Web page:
ATLANTA — With no immediate hope of overturning the U.S. Supreme Court's decision legalizing abortion, Republicans around the country are increasingly pushing legislation to restrict the procedure, and Democrats say they'll make the GOP pay in coming elections.
From statehouses to Congress, Republicans have advanced a range of ideas: banning nearly all abortions beyond the 20th week after conception; making abortion clinics follow regulations for surgical care; mandating that clinic physicians have admitting privileges at local hospitals; requiring women to get ultrasounds before terminating a pregnancy.
The issue, which is figuring prominently in early 2016 White House race maneuvering, energizes social conservatives who influence many Republican primaries and drive GOP success in nonpresidential years when the electorate is older, whiter and more conservative. And some Republicans say more moderate voters will support their agenda in the wake of the murder conviction against Kermit Gosnell, the Philadelphia abortion doctor who jurors determined killed babies who'd survived the procedure.
But Democrats and abortion-rights advocates say Republicans already have overreached -- the noticeable uptick in restrictions began with GOP gains in 2010 elections, before Gosnell's prosecution began -- and that moderate voters have other priorities.
"Defense workers are being furloughed, student loan interest rates have doubled and these Republicans insist on a relentless pursuit of more restrictions on women's freedoms," said Rep. Steve Israel, chairman of the Democrats' national congressional campaign for 2014. "Swing voters are by their very nature moderate; they want solutions, not ideological warfare."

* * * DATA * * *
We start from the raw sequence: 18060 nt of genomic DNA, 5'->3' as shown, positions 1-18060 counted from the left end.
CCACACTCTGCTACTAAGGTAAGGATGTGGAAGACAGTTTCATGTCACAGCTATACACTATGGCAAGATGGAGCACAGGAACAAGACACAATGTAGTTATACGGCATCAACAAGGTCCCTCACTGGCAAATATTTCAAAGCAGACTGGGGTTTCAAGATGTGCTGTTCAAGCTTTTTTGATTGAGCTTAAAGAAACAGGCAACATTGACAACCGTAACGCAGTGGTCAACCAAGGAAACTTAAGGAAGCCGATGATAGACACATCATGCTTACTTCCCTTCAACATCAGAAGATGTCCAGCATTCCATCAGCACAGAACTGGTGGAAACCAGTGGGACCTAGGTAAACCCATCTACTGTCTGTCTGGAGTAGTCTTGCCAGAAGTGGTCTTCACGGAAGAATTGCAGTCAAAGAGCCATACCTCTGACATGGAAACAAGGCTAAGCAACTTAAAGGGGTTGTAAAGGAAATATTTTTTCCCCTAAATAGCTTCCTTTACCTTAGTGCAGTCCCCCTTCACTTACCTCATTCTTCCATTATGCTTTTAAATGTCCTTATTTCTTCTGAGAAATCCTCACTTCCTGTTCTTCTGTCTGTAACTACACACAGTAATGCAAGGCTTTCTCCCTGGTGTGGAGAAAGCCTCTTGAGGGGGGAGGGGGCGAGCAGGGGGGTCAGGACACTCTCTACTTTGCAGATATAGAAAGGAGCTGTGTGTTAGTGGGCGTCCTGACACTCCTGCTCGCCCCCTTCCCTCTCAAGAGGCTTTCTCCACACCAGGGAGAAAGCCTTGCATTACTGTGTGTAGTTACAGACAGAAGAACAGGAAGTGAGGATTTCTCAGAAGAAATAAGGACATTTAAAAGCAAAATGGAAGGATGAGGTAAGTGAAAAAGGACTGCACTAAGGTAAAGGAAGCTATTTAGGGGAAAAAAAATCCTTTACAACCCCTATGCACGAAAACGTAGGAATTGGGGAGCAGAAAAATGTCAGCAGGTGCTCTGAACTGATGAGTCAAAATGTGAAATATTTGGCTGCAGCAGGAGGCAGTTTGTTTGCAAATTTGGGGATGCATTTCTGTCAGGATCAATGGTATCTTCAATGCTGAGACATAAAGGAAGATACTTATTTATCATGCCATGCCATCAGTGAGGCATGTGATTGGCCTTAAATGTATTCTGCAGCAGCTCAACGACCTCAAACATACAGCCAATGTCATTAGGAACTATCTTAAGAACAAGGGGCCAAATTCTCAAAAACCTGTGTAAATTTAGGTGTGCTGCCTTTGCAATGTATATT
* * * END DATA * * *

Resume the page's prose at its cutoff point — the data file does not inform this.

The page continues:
The House of Representatives adopted a 20-week ban in June. It has no chance of passing the Democratic-run Senate. A top anti-abortion lobbyist, National Right to Life Committee president Carol Tobias, told The Associated Press that her organization is working on a bill with the office of Republican Sen. Marco Rubio of Florida, who is a high-profile possibility for the 2016 presidential race.
North Carolina's newfound legislative supermajority wants to regulate clinics more heavily, though the Republican governor has pushed back after promising as a candidate not to sign any new restrictions. Texas Gov. Rick Perry called his GOP legislature back into session to consider a 20-week ban and sweeping regulatory changes after a Democratic filibuster derailed the measure and drew national attention last month. The legislature passed the bill Friday and it's headed to Perry's desk.
Rick Santorum, a failed 2012 presidential candidate who's considering another run, has traveled to Texas to lobby for the bill. Perry, meanwhile, is among several anti-abortion governors mulling a presidential bid. Scott Walker in Wisconsin recently signed a bill requiring ultrasounds before abortions, though a federal judge blocked the law. Louisiana's Bobby Jindal has signed several more restrictive bills, including two these year.